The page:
Many people in Japan are working remotely.
And while the pandemic helped remote work become more popular, the concept has been in the peripheral vision of employees for a while.
As the business world was theorizing about the cost-effectiveness and productivity-increasing effects of remote work, the pandemic hit us like a truck and expedited the process immensely.
Now we’re in the “post-pandemic” era, and people have bonded with the idea of working from their homes. In fact, working from home has become the norm for many industries — including in Japan. However, a little chatter is now slowly rising.
Is it finally time to return to the office?
Well, according to some, the answer is a big no.
Since many are looking for remote jobs, I wanted to explain the current state of Japan’s remote work scene and discuss the opportunities in today’s post.
Let’s dive right in.
The State of Working Remotely in Japan: Post-Pandemic
Let’s get one thing clear first. Japan never truly got used to the idea of working from home in the first place.
Even at the height of the pandemic, only some companies adopted the idea of working from home. As you may have guessed, most of those were local and international tech companies.
Last year, while the pandemic was still alive and kicking, the popularity of remote work in Japan only increased to 20 percent since the beginning of the pandemic. This number was already at 10% before the pandemic.
That’s 80 percent still working at the office, and only 10 percentage points worth of increase overall. For reference, in the United States, the popularity of remote work went from 17% to a whopping 44%.
It’s not that businesses don’t want it either. It’s an unusual concept for the Japanese culture, but many companies did allow their employees to work from home when COVID cases were through the roof.
People just didn’t leave.
Now, even the ones that left have returned. It’s reported that over 70 percent of Japanese companies are back to full-time office work, with many more expecting to return soon.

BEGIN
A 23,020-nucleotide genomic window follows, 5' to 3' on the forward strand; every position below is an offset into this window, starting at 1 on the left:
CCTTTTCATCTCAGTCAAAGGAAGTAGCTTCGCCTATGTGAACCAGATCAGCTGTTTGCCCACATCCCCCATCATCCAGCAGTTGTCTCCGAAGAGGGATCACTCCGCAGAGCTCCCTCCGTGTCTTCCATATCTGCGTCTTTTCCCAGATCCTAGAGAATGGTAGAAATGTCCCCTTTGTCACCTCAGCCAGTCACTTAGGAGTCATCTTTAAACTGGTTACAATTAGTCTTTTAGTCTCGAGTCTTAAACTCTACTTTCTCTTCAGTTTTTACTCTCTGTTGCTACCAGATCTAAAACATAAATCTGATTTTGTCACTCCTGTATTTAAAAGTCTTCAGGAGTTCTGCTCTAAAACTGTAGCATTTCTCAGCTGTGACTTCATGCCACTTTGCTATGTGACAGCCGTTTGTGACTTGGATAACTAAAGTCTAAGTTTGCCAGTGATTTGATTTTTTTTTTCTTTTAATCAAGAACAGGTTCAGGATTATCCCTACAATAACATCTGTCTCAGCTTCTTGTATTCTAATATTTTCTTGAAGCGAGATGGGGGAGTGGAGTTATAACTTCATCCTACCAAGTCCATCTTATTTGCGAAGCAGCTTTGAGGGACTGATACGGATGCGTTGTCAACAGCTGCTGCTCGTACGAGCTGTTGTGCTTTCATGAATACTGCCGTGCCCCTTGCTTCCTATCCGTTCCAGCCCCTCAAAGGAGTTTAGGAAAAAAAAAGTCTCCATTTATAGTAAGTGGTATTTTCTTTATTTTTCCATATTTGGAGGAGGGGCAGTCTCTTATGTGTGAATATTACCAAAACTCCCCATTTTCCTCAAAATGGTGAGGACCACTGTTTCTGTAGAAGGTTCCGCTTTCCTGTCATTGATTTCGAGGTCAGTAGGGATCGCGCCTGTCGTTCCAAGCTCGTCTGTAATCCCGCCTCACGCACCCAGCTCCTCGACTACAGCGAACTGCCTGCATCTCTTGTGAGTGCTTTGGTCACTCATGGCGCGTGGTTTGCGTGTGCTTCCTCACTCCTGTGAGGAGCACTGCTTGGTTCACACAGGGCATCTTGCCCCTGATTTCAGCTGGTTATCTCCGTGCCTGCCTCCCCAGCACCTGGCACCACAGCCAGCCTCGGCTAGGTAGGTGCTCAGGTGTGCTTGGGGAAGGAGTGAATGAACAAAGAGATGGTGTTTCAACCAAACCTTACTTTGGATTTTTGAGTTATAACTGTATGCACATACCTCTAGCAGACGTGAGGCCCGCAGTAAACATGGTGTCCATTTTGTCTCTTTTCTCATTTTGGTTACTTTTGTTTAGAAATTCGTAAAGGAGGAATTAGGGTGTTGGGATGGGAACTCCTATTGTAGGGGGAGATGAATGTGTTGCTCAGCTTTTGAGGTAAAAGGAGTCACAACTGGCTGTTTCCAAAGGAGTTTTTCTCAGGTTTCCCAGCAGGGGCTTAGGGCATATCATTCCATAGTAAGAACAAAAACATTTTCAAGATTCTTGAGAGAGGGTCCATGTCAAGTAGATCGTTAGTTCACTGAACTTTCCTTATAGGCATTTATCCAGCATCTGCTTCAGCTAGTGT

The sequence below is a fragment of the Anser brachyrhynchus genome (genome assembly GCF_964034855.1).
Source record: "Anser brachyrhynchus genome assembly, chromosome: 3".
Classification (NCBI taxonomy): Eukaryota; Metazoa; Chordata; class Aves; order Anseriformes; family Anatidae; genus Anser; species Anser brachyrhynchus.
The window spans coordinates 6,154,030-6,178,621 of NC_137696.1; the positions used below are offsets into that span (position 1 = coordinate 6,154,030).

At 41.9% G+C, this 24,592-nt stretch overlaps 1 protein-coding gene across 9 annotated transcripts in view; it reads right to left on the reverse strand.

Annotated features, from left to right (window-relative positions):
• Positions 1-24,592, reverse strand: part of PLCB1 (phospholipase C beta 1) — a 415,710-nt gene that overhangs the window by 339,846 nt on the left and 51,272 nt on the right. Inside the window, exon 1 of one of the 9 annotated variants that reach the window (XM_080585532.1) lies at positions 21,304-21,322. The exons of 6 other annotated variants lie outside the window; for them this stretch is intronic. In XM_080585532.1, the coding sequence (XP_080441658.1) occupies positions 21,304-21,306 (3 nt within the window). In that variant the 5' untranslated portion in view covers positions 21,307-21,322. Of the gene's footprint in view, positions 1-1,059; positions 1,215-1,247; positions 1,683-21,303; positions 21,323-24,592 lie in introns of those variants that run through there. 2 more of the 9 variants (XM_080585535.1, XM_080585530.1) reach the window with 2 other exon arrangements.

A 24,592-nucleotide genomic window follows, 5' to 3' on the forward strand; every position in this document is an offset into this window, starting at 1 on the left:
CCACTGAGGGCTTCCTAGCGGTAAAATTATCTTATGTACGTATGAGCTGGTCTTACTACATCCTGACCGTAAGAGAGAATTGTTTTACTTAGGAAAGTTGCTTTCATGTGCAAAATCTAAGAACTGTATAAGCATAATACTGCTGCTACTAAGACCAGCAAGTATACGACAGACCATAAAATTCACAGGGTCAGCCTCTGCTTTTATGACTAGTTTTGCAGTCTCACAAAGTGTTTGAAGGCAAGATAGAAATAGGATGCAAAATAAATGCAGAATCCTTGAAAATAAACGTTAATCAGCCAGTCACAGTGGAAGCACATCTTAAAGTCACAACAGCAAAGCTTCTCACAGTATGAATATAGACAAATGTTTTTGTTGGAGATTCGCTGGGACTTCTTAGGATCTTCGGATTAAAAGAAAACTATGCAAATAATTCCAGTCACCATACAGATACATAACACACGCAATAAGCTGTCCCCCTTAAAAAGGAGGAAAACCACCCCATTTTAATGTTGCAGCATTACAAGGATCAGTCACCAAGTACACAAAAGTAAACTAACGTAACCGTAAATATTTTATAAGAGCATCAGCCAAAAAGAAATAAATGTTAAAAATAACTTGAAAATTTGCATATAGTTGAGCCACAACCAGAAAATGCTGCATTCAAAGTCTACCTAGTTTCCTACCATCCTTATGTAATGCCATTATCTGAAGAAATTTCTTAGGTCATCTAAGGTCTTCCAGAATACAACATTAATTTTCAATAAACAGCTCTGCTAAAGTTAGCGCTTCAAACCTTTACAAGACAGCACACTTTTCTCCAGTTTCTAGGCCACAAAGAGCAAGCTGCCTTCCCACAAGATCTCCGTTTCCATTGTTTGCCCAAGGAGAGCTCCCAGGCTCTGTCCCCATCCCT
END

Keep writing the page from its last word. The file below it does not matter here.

Fortunately, that isn’t true for tech companies. Many switched to remote during the pandemic, and most continue supporting full-time or partial remote work.
Work From Home: Is It Still a Trend?
In Japan, remote working doesn’t work for many industries, especially the ones that are more traditional.
The traditional Japanese work structure is rigid, and the processes mostly rely on human interaction. The autonomy needed for remote work isn’t something people want to get used to.
On the other hand, the same can’t be said for companies in the tech world. Tech companies have the advantage of having a more modern work structure, and most work can be done remotely.
Startups are the same as well. They have the benefit of having a more modern structure. You’ll see in a bit that the earliest adopters of full-time remote work are all startups. I talked about the startup scene in Japan in more detail in a different post if you’re curious.
Companies That Allow Countrywide Remote Work
The emergence of the COVID-19 pandemic saw a massive rise in remote work, as it became the only way to continue operating for many industries. While many companies in Japan only saw remote work as a temporary solution, some bit the bullet and went fully remote.
Here are some examples from the tech world.
Mercari is Japan’s largest C2C marketplace, where users can easily buy and sell used items. The company is Japan's first tech unicorn, an unofficial title for startups that reach a billion USD in value in their first year of operation.
Coming from startup roots and being a tech company, Mercari’s among the earliest to implement a fully-remote system in response to the pandemic.
After a temporary switch to working from home last year, the company announced its new policy, “your choice.” The new policy allows employees to choose when they come to the office.
If the employees don’t want to come to the office at all, they can also work fully remotely.
This allows the employees to work wherever they want. The only caveat is that working remotely outside of Japan isn’t allowed.
PayPay is a fintech company that provides cashless payment systems to e-commerce websites.
The fintech company embraced full-time remote work relatively early on, just like Mercari. They describe their new work style as “never-ending full remote,” and it’s aptly titled “WFA (Work From Anywhere).”
PayPay says that they’re not planning on returning to the office. Home is the primary place of work, and visiting the office is optional. You might have to go to the office if you’re absolutely needed, but the company promises that this is only for some departments and is very rare.
The company also gives an allowance of 100,000 JPY to its employees that work from home.